Prior to that, I kept a cataloged index of all posts on one page. You can access that page by clicking on this link.

You can also access my audio and video messages, as well.

tomvanderwell@gmail.com @tomvanderwell

“Get it Out, Little Dude”

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I am weary with my moaning;
    every night I flood my bed with tears;
    I drench my couch with my weeping.

Psalm 6:6 (NRSVCE)

This past week I was in the dentist’s chair. Neither Wendy nor I had braces when we were young, and we both have some dental issues as a result, so we’re finally pulling the trigger on doing Invisalign and doing it together. So if my voice sounds a little strange on my podcast for the next year, know that it’s because all of my teeth are wrapped in plastic!

Anyway, my dentist and I got into an interesting conversation that started when he asked me how long I’ve been doing this chapter-a-day blog. I don’t think he expected to hear that it has been fourteen years! We then proceeded to talk about some short posts that he has been writing and posting on social media, which I’ve been reading and enjoying very much. He then shared with me that he found himself with these things he was feeling and thinking that he “had to get out.” I couldn’t help think of the prophet Jeremiah when used the metaphor of the message God was giving him being a “fire shut up in my bones” that just has to get out.

Today’s chapter, another song lyric by King David, is one of the examples I have used when I tell people that the psalms read like the blues. I’m sure that the ancient music didn’t sound anything like the blues, but I’m quite certain that Robert Johnson or Jonny Lang would identify with David’s spirit and could do something amazing with the same lyrics.

In both the cases of my dentist, and King David, the same theme has contrasting lessons to teach. Sometimes, there is stuff inside that I’ve just got to get out. With the former, there is something positive inside that needs to come out because others need to hear it, learn from it, be inspired, encouraged, or comforted by it. In the latter case, there is negative energy shut-up within that needs to be exorcised and expressed so that it can’t do spiritual, emotional, mental, and relational damage that always occurs when I suppress and hold in my shame, loneliness, fear, anxiety, anger, pain, frustration, grief, hurt, [insert your own negative emotion here].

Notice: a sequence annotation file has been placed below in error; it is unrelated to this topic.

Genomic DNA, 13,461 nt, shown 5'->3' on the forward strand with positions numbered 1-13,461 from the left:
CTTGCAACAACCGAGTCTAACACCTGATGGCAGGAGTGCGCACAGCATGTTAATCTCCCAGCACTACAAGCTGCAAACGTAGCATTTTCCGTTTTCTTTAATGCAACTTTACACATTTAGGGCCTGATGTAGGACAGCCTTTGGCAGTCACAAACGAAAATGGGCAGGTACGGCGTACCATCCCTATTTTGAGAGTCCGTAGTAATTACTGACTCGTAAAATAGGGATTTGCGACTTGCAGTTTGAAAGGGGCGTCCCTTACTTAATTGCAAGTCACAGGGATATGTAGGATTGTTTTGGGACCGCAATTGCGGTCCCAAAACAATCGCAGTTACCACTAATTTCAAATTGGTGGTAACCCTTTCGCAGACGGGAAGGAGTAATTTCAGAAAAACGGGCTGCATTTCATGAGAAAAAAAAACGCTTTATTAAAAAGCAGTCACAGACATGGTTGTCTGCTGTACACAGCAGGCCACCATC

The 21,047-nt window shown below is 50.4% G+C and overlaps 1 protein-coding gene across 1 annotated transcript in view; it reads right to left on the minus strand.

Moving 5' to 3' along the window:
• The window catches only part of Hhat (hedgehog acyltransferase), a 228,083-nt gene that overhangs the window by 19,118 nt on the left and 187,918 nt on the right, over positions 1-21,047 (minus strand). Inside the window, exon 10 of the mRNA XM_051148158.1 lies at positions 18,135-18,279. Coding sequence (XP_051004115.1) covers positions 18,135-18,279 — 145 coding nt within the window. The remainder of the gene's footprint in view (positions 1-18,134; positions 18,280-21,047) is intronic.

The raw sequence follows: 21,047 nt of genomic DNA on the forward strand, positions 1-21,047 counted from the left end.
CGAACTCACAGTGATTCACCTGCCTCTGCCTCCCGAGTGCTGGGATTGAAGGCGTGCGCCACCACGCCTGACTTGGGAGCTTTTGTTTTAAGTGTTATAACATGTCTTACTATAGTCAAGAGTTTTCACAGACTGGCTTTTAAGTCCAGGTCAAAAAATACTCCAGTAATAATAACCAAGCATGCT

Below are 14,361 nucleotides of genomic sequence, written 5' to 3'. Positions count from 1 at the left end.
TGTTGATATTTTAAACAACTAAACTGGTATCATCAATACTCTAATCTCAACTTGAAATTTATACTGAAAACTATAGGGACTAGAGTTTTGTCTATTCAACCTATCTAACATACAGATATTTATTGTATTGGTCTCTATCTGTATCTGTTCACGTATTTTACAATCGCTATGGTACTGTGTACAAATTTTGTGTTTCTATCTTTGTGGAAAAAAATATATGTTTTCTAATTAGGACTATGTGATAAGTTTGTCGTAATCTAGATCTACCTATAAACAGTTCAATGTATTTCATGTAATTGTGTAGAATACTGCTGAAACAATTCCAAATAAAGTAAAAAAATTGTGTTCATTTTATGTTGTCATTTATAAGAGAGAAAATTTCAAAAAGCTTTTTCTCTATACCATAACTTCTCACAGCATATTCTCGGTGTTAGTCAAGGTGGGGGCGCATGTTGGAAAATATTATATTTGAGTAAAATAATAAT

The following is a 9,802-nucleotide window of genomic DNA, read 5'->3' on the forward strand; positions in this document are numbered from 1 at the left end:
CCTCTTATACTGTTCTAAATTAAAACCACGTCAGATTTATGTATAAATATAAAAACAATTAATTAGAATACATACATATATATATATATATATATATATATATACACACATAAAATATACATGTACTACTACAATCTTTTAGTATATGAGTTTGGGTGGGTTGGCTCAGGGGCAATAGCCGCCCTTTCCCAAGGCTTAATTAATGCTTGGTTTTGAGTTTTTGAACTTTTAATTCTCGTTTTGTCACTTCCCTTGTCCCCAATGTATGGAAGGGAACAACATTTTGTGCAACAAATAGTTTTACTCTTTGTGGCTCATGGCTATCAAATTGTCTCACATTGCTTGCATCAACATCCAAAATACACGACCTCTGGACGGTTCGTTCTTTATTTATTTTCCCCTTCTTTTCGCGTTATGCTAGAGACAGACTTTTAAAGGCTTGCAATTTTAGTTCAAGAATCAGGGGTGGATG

Wendy and I are opposites when it comes to handling negative emotions. As an Enneagram Eight, Wendy tends to explode with volcanic eruptions of emotion that often run hot like lava. But she exorcises those emotions quickly and then quickly settles and becomes solid rock again. As an Enneagram Four, I tend to broodingly hold the negative emotions as they boil and churn deep in my heart until daily life begins to tremor and toxic fumes start seeping out in my words and actions. It sometimes takes Wendy, or one of my close companions, to consciously drill down with me in order to release the crap that needs to be released.

Along my life journey, I’ve both experienced in myself and observed in others the tragic consequences of suppressing and holding in the toxic shit that builds up as we walk through life and relationship. I love David’s lyrical laments because they remind me of two things. First, I need to get out the crap I’m feeling even though it might be negative, raw, and even toxic. Better to get it out than to let it wreak havoc in my life. Second, God is not surprised by nor worried about my emotional crap any more than I am worried when my two-year-old grandson goes into full-tilt tantrum mode for the silliest of reasons. I totally believe that God looks at me in full tantrum mode and says the same thing to me that I’d say to Milo: “Get it out, little dude. Then take a nap. You’ll feel better.”

Want to Read More?

Click on the image, or click here, to be taken to a simple, visual index of all the posts in this series from the book of Psalms.

There is also a list of recent chapter-a-day series indexed by book.

About This Post

These chapter-a-day posts began in 2006. It’s a very simple concept. I endeavor each weekday to read one chapter from the Bible. I then blog about my thoughts, insights, and feelings about the content of that chapter. Everyone is welcome to share this post, like this post, or add your own thoughts in a comment. Thank you to those who have become faithful, regular or occasional readers along the journey along with your encouragement.

In 2019 I began creating posts for each book, with an indexed list of all the chapters for that book. You can find the indexed list by clicking on this link.

Prior to that, I kept a cataloged index of all posts on one page. You can access that page by clicking on this link.

You can also access my audio and video messages, as well.

tomvanderwell@gmail.com @tomvanderwell

In the Flow of Life

They are like trees
    planted by streams of water